Python’s range and xrange

range and xrange are very different in Python; do you use them correctly? I see a lot of code where the author seemingly didn’t know the difference. At first glance, there doesn’t seem to be one at all—in fact, when I started hacking in Python, I used them interchangeably because I couldn’t figure out what the difference was, and in all the code I was writing at the time, swapping one for the other made no conceivable difference.

It’s a subtle difference. For the sake of simplicity, let’s omit the the optional start and step parameters in both functions. range returns exactly what you think: a list of consecutive integers, of a defined length beginning with 0. xrange, however, returns an “xrange object”, which acts a great deal like an iterator. If you’ve spent anytime with iterators, this difference should make sense. Here’s an example:

range(1000000)
xrange(1000000)

range(1000000) will return a list of one million integers, whereas xrange(1000000) will return (what is essentially) an iterator sequence. Indeed, xrange supports iteration, whereas range does not. The overall benefit is minimal, because xrange (in the words of the Python manual) “still has to create the values when asked for them,” but at each call, it consumes the same amount of memory regardless of the size of the requested list. At extremely large values, this is a major benefit over range. Another benefit is also apparent: if your code is going to break out while traversing over a generated list, then xrange is the better choice as you are going to consume less memory overall if you break.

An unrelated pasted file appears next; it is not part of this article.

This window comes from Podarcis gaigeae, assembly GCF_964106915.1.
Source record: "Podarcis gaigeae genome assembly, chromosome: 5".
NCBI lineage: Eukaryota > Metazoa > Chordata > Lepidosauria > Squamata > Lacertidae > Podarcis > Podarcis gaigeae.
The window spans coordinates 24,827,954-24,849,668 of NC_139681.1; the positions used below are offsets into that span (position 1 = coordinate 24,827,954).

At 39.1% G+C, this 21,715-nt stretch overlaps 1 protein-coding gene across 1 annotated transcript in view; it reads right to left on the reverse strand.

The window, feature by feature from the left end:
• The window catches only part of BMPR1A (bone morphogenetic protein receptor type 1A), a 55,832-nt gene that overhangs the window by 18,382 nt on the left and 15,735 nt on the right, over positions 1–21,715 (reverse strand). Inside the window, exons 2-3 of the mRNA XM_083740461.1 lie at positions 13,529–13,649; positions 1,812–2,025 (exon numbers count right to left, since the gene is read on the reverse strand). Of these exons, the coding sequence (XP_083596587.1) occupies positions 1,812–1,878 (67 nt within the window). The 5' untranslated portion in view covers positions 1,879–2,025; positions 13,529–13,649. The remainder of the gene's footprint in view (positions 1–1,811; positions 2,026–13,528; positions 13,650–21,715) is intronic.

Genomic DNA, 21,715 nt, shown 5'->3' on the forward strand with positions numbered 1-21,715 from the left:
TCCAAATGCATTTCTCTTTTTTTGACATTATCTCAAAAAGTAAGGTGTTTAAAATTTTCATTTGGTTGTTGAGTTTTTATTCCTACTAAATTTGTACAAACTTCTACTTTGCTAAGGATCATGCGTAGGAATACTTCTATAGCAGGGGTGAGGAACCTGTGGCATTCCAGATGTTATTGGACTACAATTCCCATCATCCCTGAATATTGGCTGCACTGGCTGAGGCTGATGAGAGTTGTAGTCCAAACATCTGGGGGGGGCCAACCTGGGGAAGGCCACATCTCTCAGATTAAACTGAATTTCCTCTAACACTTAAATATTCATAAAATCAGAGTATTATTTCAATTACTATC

I’d love to see any cool xrange iterator tricks if you’d like to share them.

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